Retail ecommerce sales hit almost $5 trillion in 2021 and are expected to reach over $7 trillion by 2025. Ecommerce is booming, and more and more ecommerce businesses are created daily.
If you want to stay competitive, understanding why and how your customers interact with your products is key. Translation: You need reliable product analytics.
Product analytics are metrics that focus on user engagement and the behavioral data of customers, making them incredibly important.
Everyone from leadership to marketing and design teams can use this information to improve the overall customer experience. When used correctly, product analytics can help convert more sales leads, increase customer retention, and maximize revenue, as they provide rich insights into what users actually do (instead of what they say they do.)
Here’s everything you need to know about how to put them to good use.
The first step in using product analytics successfully is knowing which metrics to focus on. If you don’t know what you’re looking for, what the data means, or how to use it, product analytics can feel overwhelming and a little bit like information overload.
“Data is like garbage. You’d better know what you are going to do with it before you collect it.”
Here are three metrics to keep a close eye on within the spectrum of product analytics.
Most marketing teams probably already track metrics like pageviews, CTRs, and maybe even NPS. However, these analytics (on their own) don’t provide the full picture of the customer journey.
For example: Maybe you may have thousands of pageviews and CTRs, but not many conversions and sales. Or, better yet—you have plenty of sales, but for some reason, there aren’t many return customers.
Product analytics not only help identify superficial engagement metric data but also provide a more holistic picture of the journey a customer takes through the sales funnel. This will help indicate which steps your customers do tend to take (i.e. do they sign up for your newsletter and use a coupon code you provide there?) and where the customer encounters friction points.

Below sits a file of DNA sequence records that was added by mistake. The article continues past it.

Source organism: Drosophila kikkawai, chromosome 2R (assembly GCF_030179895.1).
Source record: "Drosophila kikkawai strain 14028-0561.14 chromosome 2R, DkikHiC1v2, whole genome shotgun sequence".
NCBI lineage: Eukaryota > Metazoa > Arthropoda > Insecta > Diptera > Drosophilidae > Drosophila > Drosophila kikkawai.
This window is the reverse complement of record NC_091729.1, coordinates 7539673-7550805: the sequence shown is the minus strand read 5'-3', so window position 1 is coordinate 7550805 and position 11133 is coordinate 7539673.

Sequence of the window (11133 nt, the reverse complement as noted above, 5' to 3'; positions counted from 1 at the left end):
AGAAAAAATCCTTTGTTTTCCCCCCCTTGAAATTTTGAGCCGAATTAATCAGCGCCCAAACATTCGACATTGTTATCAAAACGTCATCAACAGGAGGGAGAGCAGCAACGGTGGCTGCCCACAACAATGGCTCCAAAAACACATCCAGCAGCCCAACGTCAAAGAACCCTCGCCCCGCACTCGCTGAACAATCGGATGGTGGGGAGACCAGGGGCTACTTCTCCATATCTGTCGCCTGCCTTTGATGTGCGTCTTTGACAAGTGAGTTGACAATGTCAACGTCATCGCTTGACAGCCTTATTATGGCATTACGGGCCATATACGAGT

These insights help create better products, as well as increase engagement that keeps customers coming back for more.
A Bain & Company study found a 5% increase in customer retention can increase a company’s revenue by 25% or higher. Not bad, right? Increasing retention is arguably the best way to increase revenue for your business.
That’s where product analytics come in handy. They help indicate:
Product analytics help zero in on where you may need to pivot marketing strategies, fix technical issues, and how you can improve the customer experience (all based on customer behavioral patterns.)
Not only do repeat customers spend more over time, but it also costs less to keep them long-term. If you want to increase the revenue of your business, understanding why repeat customers are repeat customers is a must.
Studying product analytics data around long-time customers will show which features they favor and what products are their favorites, so you can leverage that insight and increase the LTV for all customers.
In the world of product analytics there is a lot of data to collect…but then what? How do you dissect all those facts and figures? The next step is putting product analytics data to good use through various forms of analysis.
Here are a few examples of analyses you can conduct with product analytics:
Based on what you need to discern from your data, you can use these various types of analysis to get a clear picture of what steps to take next.
Once you’ve collected oodles of customer data, it’s time to put it to good use. Here are some ways to maximize the efficacy of your product analytics.
You can have all the data in the world, but if it’s not readily available to team members, isn’t accurate, or can’t be shared across departments, you’ll limit what it can do for your organization.
Yes, there are a lot of product analytics tools out there. That said, experimentation is the only way to figure out what will work best for your team. It may take a bit of trial and error, but when you find the right fit, it’ll be time well spent.
As you start your search, be sure to define which analyses you want to focus on and choose the tool that best fits those needs. For example, Triple Whale has a great cohort analysis and LTV calculations feature. It’ll even allow you to segment each cohort by when they first purchased a product from you, used a discount code, etc.
If you’re looking to understand the different types of customers you have, the features they respond to, and why they return, Triple Whale may be a good fit.
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